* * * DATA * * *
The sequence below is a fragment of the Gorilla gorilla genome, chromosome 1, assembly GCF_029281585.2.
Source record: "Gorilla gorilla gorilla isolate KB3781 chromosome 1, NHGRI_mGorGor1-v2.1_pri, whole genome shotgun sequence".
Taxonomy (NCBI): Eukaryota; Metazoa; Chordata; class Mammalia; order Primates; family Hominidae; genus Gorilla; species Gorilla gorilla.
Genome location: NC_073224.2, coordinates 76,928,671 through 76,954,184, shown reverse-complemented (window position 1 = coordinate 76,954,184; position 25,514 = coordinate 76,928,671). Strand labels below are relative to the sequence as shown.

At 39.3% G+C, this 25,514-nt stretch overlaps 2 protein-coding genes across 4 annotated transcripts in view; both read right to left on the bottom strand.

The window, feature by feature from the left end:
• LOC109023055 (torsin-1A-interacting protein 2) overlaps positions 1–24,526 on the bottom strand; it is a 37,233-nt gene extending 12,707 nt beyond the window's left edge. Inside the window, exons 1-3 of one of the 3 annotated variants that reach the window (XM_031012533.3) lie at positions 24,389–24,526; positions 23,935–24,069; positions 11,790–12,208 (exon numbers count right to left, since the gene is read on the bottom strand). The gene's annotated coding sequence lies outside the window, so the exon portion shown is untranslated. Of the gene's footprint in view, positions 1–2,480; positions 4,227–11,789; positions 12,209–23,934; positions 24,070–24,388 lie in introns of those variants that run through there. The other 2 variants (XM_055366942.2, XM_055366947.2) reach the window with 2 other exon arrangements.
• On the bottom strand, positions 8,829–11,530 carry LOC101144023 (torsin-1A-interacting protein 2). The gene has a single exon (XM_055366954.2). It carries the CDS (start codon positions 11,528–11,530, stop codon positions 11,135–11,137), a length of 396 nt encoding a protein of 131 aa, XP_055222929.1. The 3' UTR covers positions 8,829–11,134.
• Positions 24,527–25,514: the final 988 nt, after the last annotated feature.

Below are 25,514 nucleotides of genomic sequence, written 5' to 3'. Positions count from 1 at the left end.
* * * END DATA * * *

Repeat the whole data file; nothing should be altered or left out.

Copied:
The sequence below is a fragment of the Gorilla gorilla genome, chromosome 1, assembly GCF_029281585.2.
Source record: "Gorilla gorilla gorilla isolate KB3781 chromosome 1, NHGRI_mGorGor1-v2.1_pri, whole genome shotgun sequence".
Taxonomy (NCBI): Eukaryota; Metazoa; Chordata; class Mammalia; order Primates; family Hominidae; genus Gorilla; species Gorilla gorilla.
Genome location: NC_073224.2, coordinates 76,928,671 through 76,954,184, shown reverse-complemented (window position 1 = coordinate 76,954,184; position 25,514 = coordinate 76,928,671). Strand labels below are relative to the sequence as shown.

At 39.3% G+C, this 25,514-nt stretch overlaps 2 protein-coding genes across 4 annotated transcripts in view; both read right to left on the bottom strand.

The window, feature by feature from the left end:
• LOC109023055 (torsin-1A-interacting protein 2) overlaps positions 1–24,526 on the bottom strand; it is a 37,233-nt gene extending 12,707 nt beyond the window's left edge. Inside the window, exons 1-3 of one of the 3 annotated variants that reach the window (XM_031012533.3) lie at positions 24,389–24,526; positions 23,935–24,069; positions 11,790–12,208 (exon numbers count right to left, since the gene is read on the bottom strand). The gene's annotated coding sequence lies outside the window, so the exon portion shown is untranslated. Of the gene's footprint in view, positions 1–2,480; positions 4,227–11,789; positions 12,209–23,934; positions 24,070–24,388 lie in introns of those variants that run through there. The other 2 variants (XM_055366942.2, XM_055366947.2) reach the window with 2 other exon arrangements.
• On the bottom strand, positions 8,829–11,530 carry LOC101144023 (torsin-1A-interacting protein 2). The gene has a single exon (XM_055366954.2). It carries the CDS (start codon positions 11,528–11,530, stop codon positions 11,135–11,137), a length of 396 nt encoding a protein of 131 aa, XP_055222929.1. The 3' UTR covers positions 8,829–11,134.
• Positions 24,527–25,514: the final 988 nt, after the last annotated feature.

Below are 25,514 nucleotides of genomic sequence, written 5' to 3'. Positions count from 1 at the left end.